Even if you don't have a problem at work, it can help to keep track of work information, make notes, and have copies of notes to your boss.

For example, a diary, with regular notes as events happen, will often be accepted as evidence in court. A notebook where you write when you start and stop work every day and your paystubs can be enough to prove that you were not paid for all your work hours.

Records can help in many situations - from unemployment hearings to lawsuits, filing discrimination complaints to workers' compensation. If your former boss gives you a bad recommendation, you will be able to bring letters of commendation, awards for attendance, and performance reviews to an interview for a new job. Sometimes, it just helps when you meet with your boss and can show the records you've been keeping.

Keep all the paper that your boss gives you when you are hired, that you get in your paychecks, and that show your performance and attendance. Write on each document who gave it to you and when.

Keep all your work papers at home. Keep everything together in one place. At work, your desk, locker, or computer may be searched. If you lose your job, you may not be able to get papers that are at work.

Make notes quickly - you will forget details over time. Keep important papers and communication. Write on each document when you got it and how. If you're not sure if it's important, keep it. Write down who saw the accident, heard the boss threaten you, or was standing next to you when the foreman approved your vacation.

Ask witnesses for statements. They may be willing to write down and sign what they saw right away but later on the boss may tell them not to. Even if an eyewitness won't write a statement for you, make sure to note what s/he saw and heard. Get the witnesses' phone numbers and addresses - incase they, or you, quit.

Find out if other workers have the same problem or are treated the same way. It can be really important to show that your boss refused to let other women train to drive the forklift, changed other workers' time cards, or ordered other workers to work without safety equipment. Get statements and talk to other workers about how you can protect your rights together.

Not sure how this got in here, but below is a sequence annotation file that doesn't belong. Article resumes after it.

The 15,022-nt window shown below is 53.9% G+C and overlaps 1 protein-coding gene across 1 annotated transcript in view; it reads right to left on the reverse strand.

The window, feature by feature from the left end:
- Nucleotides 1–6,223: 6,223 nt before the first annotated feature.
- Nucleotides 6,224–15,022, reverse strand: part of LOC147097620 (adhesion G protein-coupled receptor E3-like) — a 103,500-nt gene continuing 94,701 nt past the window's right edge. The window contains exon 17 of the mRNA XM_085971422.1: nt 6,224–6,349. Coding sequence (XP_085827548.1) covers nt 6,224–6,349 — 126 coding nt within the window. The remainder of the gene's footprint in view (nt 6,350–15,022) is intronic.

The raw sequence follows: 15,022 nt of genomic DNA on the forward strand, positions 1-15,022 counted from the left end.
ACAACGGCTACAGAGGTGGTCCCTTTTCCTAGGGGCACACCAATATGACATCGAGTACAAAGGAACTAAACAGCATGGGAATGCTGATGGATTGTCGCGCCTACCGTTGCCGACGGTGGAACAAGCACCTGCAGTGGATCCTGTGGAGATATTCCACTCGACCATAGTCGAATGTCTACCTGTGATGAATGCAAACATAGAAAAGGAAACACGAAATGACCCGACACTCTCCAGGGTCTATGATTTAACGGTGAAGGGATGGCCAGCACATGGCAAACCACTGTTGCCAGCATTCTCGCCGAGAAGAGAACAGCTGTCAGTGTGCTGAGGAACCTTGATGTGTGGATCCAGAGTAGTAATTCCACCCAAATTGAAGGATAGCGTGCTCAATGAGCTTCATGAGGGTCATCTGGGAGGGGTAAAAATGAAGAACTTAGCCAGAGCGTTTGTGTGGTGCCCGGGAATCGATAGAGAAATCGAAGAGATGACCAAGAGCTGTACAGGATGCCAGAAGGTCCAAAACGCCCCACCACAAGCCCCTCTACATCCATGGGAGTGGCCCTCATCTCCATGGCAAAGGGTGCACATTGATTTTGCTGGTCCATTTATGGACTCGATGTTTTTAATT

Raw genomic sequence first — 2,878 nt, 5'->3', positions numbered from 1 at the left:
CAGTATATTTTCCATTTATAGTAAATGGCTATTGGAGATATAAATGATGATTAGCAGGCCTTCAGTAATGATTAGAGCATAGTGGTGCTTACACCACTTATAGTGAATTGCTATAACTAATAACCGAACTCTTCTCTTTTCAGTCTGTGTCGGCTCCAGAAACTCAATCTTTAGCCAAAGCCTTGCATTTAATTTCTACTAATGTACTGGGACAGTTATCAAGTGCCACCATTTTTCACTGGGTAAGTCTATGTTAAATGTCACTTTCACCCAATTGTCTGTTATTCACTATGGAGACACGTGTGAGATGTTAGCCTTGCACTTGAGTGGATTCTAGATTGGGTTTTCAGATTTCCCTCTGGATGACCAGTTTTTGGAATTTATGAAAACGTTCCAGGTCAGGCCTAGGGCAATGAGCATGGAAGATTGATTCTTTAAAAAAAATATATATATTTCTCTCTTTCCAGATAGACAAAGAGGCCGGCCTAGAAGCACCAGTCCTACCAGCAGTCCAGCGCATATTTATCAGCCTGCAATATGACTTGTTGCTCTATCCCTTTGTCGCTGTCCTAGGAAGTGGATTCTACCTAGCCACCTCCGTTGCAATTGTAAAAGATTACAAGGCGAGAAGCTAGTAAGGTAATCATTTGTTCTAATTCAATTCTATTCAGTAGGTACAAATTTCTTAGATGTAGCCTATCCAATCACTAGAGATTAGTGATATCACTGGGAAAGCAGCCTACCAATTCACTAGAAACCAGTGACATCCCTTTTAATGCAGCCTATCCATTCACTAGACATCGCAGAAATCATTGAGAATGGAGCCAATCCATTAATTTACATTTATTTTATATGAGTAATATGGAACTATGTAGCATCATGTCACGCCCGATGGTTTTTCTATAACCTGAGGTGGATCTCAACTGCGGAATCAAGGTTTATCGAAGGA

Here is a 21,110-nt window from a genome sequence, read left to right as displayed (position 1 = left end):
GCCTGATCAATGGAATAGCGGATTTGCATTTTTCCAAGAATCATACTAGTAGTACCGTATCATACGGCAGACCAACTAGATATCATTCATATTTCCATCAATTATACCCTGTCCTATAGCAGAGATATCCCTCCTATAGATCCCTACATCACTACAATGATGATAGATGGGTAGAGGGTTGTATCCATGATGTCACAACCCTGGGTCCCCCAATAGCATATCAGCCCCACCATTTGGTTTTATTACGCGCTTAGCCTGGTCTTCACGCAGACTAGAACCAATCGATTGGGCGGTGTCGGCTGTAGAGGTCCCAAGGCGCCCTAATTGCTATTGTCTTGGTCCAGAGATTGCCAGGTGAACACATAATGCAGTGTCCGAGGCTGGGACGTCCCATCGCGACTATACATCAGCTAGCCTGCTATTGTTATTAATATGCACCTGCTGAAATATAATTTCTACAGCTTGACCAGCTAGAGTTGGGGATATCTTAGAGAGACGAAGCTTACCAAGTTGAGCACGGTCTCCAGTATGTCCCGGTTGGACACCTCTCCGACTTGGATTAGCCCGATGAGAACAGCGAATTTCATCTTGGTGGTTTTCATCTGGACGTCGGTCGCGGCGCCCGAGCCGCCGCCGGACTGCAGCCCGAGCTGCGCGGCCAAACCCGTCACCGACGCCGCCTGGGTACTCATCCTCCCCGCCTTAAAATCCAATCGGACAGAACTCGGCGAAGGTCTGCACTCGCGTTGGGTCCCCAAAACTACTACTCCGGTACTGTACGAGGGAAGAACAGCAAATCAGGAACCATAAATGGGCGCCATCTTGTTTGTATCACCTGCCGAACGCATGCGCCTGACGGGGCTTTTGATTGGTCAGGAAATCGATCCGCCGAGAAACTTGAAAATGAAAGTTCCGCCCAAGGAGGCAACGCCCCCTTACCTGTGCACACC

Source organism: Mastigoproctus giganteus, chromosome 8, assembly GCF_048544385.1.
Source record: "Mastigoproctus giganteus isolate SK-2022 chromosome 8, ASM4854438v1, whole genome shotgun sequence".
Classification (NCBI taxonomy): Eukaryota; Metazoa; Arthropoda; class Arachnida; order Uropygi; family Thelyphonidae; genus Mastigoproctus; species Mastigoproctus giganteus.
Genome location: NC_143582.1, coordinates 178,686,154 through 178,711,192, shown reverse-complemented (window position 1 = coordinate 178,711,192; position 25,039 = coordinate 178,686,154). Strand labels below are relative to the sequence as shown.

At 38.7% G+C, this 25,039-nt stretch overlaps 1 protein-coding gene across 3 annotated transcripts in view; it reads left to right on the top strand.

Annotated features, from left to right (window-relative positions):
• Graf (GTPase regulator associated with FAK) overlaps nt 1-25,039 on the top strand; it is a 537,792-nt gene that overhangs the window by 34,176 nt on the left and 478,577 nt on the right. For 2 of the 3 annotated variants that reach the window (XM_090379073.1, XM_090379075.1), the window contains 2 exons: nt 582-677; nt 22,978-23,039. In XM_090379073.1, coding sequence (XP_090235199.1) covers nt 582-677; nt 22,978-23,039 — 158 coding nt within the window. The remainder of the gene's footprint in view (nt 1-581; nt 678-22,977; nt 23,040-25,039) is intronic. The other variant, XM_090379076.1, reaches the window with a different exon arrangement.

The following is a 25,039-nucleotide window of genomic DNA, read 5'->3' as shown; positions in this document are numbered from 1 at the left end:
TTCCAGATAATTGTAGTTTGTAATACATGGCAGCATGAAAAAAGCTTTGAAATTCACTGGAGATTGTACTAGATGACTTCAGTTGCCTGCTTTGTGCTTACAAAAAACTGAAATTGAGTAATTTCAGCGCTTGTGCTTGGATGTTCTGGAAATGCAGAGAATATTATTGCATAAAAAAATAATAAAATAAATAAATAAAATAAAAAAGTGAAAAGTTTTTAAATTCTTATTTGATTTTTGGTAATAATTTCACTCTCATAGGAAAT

Be objective and truthful. Don't say why people did or said something. Report the facts clearly. Don't make up anything. Don’t eliminate anything because you're embarrassed or because you think it would weaken your case.

Don't stop. Often, situations at work go in cycles, getting better and then worse. Add your file even if it seems like the problem is over. (It's tempting to throw away your notes when the racist foreman is reassigned but he may be back in your department two years later or you may find out that the workers in his new area need your information to prove their case.)

Make a timeline (a chronology). When you need to present your information, a timeline of when important events happened will help you present your case. It will also help you make sure that you have all the information and documents that you need.

Review your personnel file. Even if you don't have problems at work, it's good to look at your personnel file occasionally. It doesn't take long. Get copies or take notes on any documents you don’t have.

Know what documents you can have and if you can tape record. Some documents may legally "belong" to your employer, even if they are about you. For example, many hospitals have policies that workers cannot copy the hospital’s Incident Report form - even one they filled out. You may not be allowed to copy documents which have confidential information about your company or somebody else. Instead, you might take a lot of notes about the document. Don't admit that you have a document until you're sure that you are allowed to have it. Find out your state's law before taping or admitting you made a recording. It may not be legal to record a conversation without the other person agreeing.

Don't access confidential or unauthorized areas on the company computer or files. Instead of proving your original case, you could give them ammunition to use against you.

Keep track of your hours and pay. In the Resource Box is a simple form to keep track of your hours and pay. Developed for day laborers, it is especially good for workers who have different bosses or who are paid cash.